Understanding and Dealing with the Varroa Emergency

Varroa Destructor is an external parasite that attaches and feeds off the body fat of the honeybee (Apis Mellifera & Cerana). It breeds in the brood cells where the young feed on the proteins of the bee larvae severely weakening the young bee and transferring disease.

Varroa Destructor Emergency


14 March 2023 – Nine new cases of the varroa mite have been identified across the New South Wales Central Coast and Hunter regions in a major blow for authorities that have been working to contain the parasite. The Department of Primary Industries (DPI) says the infested premises are in Glen William, Brookfield, Sawyers Gully, Yarramalong, and as far south as Horsfield Bay, Woy Woy, Koolewong, and Umina Beach. The Central Coast’s red eradication zone has been extended and now covers almost the entire region.

The DPI said this meant all beehives and equipment in the affected areas would have to be destroyed and treatment of wild bee populations on the Central Coast would be prioritised to prevent the mite’s spread further south.

How did this all start? On Wednesday the 22nd June an initial detection of Varroa mite was found in sentinel hives at the port of Newcastle. A second confirmed detection in a commercial load of bees occurred within 10km on Saturday 25th June. An Emergency Order was put in place preventing beekeepers from moving or tampering with their hives unless performing surveillance action such as a ‘sugar shake’ or ‘alcohol wash’.

We ask our members to follow these orders in accordance with the directions from the Department of Primary Industries (NSW DPI). Please see the following link for up to date information and news releases.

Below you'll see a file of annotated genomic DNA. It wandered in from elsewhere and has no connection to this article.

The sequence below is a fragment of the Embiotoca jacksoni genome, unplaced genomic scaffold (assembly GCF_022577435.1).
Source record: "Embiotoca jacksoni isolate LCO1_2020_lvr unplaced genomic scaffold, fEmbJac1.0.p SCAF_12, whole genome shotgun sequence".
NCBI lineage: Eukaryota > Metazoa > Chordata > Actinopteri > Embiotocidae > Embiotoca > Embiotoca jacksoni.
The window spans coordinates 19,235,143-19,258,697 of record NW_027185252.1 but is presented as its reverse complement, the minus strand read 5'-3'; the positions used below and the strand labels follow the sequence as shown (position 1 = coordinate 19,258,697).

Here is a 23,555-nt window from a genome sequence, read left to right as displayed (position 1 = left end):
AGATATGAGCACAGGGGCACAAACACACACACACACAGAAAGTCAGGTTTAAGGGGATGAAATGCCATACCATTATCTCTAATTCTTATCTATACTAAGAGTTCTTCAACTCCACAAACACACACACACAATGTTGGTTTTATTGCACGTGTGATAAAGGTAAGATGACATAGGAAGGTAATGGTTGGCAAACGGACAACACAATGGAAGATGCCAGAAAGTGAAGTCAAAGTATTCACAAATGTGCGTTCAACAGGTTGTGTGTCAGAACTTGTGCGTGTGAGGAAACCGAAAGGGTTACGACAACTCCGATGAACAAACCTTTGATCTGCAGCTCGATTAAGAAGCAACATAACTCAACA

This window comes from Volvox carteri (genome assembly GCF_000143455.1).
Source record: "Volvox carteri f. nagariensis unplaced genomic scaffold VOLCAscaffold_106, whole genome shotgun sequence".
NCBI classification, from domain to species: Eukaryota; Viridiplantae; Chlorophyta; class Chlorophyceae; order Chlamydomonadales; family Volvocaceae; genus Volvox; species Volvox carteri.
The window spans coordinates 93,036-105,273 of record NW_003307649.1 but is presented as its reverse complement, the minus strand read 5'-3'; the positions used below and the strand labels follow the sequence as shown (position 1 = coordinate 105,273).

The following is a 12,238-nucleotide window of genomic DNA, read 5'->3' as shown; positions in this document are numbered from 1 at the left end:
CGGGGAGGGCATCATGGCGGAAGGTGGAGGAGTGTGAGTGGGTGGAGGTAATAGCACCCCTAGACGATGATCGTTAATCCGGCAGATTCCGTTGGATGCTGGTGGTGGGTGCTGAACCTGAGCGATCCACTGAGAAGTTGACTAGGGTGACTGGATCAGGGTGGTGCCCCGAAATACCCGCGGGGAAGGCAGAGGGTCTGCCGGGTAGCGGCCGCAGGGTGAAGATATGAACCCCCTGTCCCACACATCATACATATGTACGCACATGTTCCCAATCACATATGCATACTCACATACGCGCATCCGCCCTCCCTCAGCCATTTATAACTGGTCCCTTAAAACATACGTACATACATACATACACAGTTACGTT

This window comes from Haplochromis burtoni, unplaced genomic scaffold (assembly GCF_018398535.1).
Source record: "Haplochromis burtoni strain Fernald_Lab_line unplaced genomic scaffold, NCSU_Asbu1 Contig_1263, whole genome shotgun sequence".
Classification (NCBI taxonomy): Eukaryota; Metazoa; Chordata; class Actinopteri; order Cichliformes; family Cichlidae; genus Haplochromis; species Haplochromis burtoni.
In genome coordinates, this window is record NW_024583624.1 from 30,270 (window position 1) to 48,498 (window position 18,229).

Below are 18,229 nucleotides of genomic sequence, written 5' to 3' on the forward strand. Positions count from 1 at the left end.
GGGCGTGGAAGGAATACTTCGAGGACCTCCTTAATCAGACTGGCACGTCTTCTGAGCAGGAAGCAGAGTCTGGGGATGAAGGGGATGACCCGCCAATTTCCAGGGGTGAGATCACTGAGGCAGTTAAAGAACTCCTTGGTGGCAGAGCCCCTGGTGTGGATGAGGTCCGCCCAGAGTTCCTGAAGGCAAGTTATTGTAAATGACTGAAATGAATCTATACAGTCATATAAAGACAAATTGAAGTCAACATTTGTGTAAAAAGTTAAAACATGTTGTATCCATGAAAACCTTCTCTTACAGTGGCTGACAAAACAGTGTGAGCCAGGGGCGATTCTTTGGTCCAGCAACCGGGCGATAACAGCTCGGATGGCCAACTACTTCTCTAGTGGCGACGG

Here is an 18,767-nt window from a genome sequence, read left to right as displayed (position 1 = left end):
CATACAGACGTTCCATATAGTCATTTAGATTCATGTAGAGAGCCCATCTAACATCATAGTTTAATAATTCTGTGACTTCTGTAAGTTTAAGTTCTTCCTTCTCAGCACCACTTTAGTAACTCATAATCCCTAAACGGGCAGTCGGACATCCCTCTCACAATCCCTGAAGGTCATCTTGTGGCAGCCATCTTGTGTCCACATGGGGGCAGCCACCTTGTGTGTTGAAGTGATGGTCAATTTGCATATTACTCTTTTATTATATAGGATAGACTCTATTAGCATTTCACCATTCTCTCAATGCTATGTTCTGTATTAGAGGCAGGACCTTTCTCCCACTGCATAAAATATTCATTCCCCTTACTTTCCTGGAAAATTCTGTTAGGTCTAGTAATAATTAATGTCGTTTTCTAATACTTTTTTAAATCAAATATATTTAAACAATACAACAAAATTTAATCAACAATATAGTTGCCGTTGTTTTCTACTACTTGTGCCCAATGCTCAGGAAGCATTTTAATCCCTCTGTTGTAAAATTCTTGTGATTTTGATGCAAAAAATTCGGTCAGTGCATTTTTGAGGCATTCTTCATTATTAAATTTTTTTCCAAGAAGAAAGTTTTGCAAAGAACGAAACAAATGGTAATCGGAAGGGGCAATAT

If you find varroa mite in a hive you are responsible for, notify NSW DPI by:

Please also follow the clubs Facebook page for the latest updates and news on whats happening and how it relates to members and our region.


Swarm prevention


The Emergency Response Fact Sheet from the NSW DPI is very clear with Beekeepers able to actively take some steps to reduce the occurrence of swarming, these are detiled below:

What can I do?

In the eradication (red) zone, you can:

  • place empty supers on hives to manage swarming if you are not on an infected or suspect premises.

In the notification (yellow), surveillance (purple), and general (blue) zones, you can:

  • place empty supers on hives to manage swarming.

An empty super is a honey super with empty frames that has not been in contact with bees for 21 days. Supers cannot be moved from any biosecurity zone. You must comply with the conditions set out in the emergency order.

Can I collect swarms?

Yes, as long as you are a registered bee keeper. If you collect the swarm, these bees become managed bees and they should be treated the same as any hives you have in each zone.

You can euthanise the swarm (the emergency order which prevents you from euthanising your own hives, doesn’t apply to feral swarms). If in a red or purple zone, you must notify NSW DPI of the swarm.

Varroa Mite Check instructions

See the videos below for a tutorial on actions to be taken in detecting mites in your hives. For a thorough check, the alcohol wash is recommended as it is very effective in removing the mite from the bees for detection but is lethal to the bees. The sugar shake method is non-lethal however may prove ineffective in some cases, more rigorous rolling/shaking will result in better mite dislodgement.


How to Sugar Shake to check for Varroa in your hive


How to Alchol Wash your bees to check for Varroa


Any questions or enquiries? Talk to us today!